In previous evaluations of the immune response, mainly CD4+ T cells, B cells as well as IL-1β, IL-2, IL-6, TNF-α, lymphotoxin and IFN-γ have been detected in brain specimens from SSPE patients, which demonstrated cellular infiltrates, demyelination, gliosis and inflammatory activation [2427]. Detection of higher IL-10 levels in both CSF [6, 28], and serum of SSPE patients [29], supported a suppressive environment in this disease. In another study, CSF IL-4 and IL-6 concentrations were lower, whereas serum IL-2 concentration was higher in SSPE patients implicating the dominance of Th1 over Th2-type cytokines particularly at the early inflammatory response in SSPE [7]. On the other hand, preserved IL-10 production by PBMC of SSPE patients was reported, whereas defective IFN-γ secretion has been related to the worse progression of disease in response to MeV vaccine [5]. In our previous study, proliferation, as well as IFN-γ, IL-12 and IL-10 productions in response to MeV vaccine were not different from controls, although the response to purified protein derivate (PPD) was impaired in SSPE patients [8]. The decrease in regulatory T cell phenotype and the lower inhibitory NK receptors on CD8+ T cells, and higher activating NK receptors on NK cells indicated also an active state of the immune response possibly caused by the chronic stimulation with viral antigens [19]. A recent report demonstrated increased productions of IL-12, IL-23, IL-17 and IL-22 and higher frequencies of IL-17 and IFN-γ producing cells in response to MeV peptide stimulation in SSPE pointing at both Th1 and Th17 responses [9]. In the present study, production of IL-10 was lower in SSPE compared with both control groups spontaneously and after T cell stimulation. Supporting an immune activity potential, IL-2 response of T cells was higher than in NICON group, whereas IFN-γ production was not as high as in other inflammatory diseases. The MeV peptide specific IFN-γ responses were also similar to NICON patients and not higher. This inefficient IFN-γ response in our cohort is not in accordance with previous findings, but in accordance with the lower IL-12 production. This discrepancy may be related to the selection of our patients with late stages or to the small numbers of patients in different experimental settings in these studies.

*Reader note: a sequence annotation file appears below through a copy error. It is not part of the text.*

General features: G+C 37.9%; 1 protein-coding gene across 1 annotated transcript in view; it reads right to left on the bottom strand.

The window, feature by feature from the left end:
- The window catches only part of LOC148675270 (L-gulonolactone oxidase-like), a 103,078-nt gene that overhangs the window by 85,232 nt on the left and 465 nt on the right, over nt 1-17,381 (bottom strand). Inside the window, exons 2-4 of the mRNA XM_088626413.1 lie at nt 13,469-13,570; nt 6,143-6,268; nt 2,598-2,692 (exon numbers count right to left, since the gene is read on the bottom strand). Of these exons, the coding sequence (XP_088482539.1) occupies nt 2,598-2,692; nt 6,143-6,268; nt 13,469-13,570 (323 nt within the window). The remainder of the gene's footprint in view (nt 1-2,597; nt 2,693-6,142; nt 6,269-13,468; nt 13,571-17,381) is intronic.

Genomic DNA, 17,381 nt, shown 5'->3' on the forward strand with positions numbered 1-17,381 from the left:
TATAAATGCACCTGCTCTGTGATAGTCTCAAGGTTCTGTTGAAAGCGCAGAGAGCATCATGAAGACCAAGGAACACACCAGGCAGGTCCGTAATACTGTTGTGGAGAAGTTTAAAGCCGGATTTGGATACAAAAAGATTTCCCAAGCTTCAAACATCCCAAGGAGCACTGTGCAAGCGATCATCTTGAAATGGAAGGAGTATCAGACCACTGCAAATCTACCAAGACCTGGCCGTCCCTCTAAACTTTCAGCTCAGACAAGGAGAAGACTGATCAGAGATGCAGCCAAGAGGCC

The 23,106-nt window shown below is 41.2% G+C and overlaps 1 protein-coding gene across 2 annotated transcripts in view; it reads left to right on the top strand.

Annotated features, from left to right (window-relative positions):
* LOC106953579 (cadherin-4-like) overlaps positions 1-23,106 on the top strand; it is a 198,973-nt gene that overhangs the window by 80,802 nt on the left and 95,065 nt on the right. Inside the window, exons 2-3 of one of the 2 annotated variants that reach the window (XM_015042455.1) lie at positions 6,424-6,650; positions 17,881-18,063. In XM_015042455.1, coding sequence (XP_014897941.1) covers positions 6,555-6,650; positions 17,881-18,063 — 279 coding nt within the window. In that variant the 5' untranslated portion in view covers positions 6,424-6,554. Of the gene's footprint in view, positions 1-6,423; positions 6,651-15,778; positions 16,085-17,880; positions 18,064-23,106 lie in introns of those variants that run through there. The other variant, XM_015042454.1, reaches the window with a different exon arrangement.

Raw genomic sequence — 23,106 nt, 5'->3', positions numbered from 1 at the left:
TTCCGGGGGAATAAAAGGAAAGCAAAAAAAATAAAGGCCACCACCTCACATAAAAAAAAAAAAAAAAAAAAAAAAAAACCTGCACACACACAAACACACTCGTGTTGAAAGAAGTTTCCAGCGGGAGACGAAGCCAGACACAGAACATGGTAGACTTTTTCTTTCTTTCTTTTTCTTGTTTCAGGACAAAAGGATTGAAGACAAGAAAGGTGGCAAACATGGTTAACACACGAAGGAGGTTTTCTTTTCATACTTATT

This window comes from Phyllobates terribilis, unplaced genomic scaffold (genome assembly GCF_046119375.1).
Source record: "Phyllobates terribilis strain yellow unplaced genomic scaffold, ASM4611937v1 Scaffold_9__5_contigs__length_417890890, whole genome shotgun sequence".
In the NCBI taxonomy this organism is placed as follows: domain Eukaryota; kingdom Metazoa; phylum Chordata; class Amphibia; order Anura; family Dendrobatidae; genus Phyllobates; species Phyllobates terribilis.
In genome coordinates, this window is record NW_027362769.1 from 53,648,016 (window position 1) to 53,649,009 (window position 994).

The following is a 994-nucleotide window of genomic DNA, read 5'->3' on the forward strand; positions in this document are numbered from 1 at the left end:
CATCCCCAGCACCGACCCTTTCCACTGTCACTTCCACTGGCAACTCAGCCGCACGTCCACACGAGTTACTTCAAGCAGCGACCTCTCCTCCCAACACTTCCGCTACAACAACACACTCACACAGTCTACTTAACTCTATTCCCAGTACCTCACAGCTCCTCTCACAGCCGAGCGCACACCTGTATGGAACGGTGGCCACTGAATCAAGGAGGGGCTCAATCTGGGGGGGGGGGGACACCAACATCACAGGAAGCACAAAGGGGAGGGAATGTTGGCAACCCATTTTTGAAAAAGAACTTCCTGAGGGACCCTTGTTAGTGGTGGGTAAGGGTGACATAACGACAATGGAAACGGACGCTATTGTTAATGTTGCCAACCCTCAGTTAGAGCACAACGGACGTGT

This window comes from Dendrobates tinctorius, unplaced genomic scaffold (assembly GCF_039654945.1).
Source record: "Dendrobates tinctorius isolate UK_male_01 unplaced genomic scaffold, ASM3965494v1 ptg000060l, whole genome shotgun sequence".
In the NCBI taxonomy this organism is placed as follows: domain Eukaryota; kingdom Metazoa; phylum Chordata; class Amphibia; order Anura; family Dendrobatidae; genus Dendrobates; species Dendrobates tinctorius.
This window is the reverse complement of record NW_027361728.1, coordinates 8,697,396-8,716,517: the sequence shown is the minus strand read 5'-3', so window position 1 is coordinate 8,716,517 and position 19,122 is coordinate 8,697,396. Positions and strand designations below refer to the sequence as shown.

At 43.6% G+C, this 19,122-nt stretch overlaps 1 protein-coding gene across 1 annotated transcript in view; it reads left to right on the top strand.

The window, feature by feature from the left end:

Similar to measles infection, a reduction of T cells in SSPE samples was observed in the present and previous studies [19, 30]. This observation may be related to the lymphopenia caused by MeV during the infection. MeV infected monocytes induce apoptosis in uninfected T cells which also may contribute to the pathogenesis of MeV-induced immunosuppression [31].